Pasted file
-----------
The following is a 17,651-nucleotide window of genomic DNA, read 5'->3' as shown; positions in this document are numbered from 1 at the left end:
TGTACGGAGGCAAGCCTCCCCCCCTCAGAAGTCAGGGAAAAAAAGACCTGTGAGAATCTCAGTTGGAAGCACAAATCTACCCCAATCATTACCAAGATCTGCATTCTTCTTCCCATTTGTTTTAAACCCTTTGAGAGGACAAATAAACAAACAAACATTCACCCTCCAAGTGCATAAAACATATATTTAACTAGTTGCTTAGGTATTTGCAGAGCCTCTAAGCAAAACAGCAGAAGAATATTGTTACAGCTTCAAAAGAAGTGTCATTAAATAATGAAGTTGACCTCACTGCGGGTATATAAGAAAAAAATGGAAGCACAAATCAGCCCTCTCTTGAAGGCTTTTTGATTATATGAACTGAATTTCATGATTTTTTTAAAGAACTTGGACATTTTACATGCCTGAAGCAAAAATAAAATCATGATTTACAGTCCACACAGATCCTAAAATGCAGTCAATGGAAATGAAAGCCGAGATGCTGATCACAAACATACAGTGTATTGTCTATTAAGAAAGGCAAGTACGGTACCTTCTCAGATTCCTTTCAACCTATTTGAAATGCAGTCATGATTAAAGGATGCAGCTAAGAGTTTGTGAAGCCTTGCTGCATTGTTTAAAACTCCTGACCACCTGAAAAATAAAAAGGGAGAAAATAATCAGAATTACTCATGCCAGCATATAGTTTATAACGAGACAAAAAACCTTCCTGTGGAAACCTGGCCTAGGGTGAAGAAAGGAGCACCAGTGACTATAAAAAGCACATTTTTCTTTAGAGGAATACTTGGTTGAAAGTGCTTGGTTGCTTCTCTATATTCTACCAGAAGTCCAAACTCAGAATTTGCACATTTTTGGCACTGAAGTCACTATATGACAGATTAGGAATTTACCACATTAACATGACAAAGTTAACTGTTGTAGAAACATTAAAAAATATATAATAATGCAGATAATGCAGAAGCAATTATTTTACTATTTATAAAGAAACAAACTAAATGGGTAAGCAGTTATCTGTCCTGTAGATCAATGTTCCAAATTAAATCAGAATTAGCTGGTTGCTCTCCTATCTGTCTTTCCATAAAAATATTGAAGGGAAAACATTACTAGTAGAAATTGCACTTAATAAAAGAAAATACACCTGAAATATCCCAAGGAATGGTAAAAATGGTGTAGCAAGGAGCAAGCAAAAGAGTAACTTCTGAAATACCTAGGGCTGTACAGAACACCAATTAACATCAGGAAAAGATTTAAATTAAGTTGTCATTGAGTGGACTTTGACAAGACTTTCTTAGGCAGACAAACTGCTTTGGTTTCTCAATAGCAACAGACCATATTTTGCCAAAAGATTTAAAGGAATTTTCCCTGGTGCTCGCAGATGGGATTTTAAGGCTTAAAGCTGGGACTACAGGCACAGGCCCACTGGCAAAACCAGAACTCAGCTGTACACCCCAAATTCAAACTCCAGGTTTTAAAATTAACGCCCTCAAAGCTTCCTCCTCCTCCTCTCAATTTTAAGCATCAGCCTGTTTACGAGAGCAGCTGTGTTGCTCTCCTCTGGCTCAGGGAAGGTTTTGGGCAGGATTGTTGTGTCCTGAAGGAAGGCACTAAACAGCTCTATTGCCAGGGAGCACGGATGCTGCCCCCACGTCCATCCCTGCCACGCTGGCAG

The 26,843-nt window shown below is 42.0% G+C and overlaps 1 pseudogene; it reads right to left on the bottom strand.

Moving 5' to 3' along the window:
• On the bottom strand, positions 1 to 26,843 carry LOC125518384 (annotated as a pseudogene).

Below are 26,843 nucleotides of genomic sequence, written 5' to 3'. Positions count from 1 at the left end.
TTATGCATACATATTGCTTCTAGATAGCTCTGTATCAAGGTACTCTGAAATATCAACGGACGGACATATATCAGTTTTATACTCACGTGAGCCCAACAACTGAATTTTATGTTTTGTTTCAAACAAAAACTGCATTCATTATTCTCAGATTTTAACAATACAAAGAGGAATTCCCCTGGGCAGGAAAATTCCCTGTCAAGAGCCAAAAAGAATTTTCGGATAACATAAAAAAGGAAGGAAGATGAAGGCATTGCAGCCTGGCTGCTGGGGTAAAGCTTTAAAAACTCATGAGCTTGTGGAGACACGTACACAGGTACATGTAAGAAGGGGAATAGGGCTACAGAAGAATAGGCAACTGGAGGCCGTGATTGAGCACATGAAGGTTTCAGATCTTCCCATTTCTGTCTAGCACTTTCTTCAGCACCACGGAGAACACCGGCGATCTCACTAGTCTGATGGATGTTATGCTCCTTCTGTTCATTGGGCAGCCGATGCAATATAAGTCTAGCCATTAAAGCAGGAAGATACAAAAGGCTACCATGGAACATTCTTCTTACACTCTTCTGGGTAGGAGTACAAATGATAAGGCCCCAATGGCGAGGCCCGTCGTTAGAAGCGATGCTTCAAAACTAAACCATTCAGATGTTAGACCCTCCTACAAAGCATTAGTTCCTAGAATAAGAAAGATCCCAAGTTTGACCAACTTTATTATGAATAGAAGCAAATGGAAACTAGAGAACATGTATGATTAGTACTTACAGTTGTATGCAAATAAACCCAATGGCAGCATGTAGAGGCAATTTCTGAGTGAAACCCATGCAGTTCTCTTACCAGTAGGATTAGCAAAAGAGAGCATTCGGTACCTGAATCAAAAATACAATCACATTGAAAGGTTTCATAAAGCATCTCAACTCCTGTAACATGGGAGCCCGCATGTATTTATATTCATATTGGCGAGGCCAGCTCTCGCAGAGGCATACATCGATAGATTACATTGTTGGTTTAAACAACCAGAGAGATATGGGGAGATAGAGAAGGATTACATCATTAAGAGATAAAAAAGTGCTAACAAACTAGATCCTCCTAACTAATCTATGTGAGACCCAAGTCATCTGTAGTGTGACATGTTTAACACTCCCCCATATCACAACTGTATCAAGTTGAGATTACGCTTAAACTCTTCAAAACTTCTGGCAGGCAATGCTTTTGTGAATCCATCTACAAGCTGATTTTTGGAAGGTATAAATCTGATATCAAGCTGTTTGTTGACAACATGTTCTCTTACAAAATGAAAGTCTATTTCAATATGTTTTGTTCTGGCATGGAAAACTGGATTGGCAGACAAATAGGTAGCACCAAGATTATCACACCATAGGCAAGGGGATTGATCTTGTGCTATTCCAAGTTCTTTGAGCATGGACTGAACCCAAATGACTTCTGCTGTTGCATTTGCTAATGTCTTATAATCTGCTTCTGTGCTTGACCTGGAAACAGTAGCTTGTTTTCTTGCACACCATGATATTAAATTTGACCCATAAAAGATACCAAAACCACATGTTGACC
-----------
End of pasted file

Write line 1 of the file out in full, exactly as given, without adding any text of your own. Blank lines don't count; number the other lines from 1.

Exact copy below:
The following is a 17,651-nucleotide window of genomic DNA, read 5'->3' as shown; positions in this document are numbered from 1 at the left end: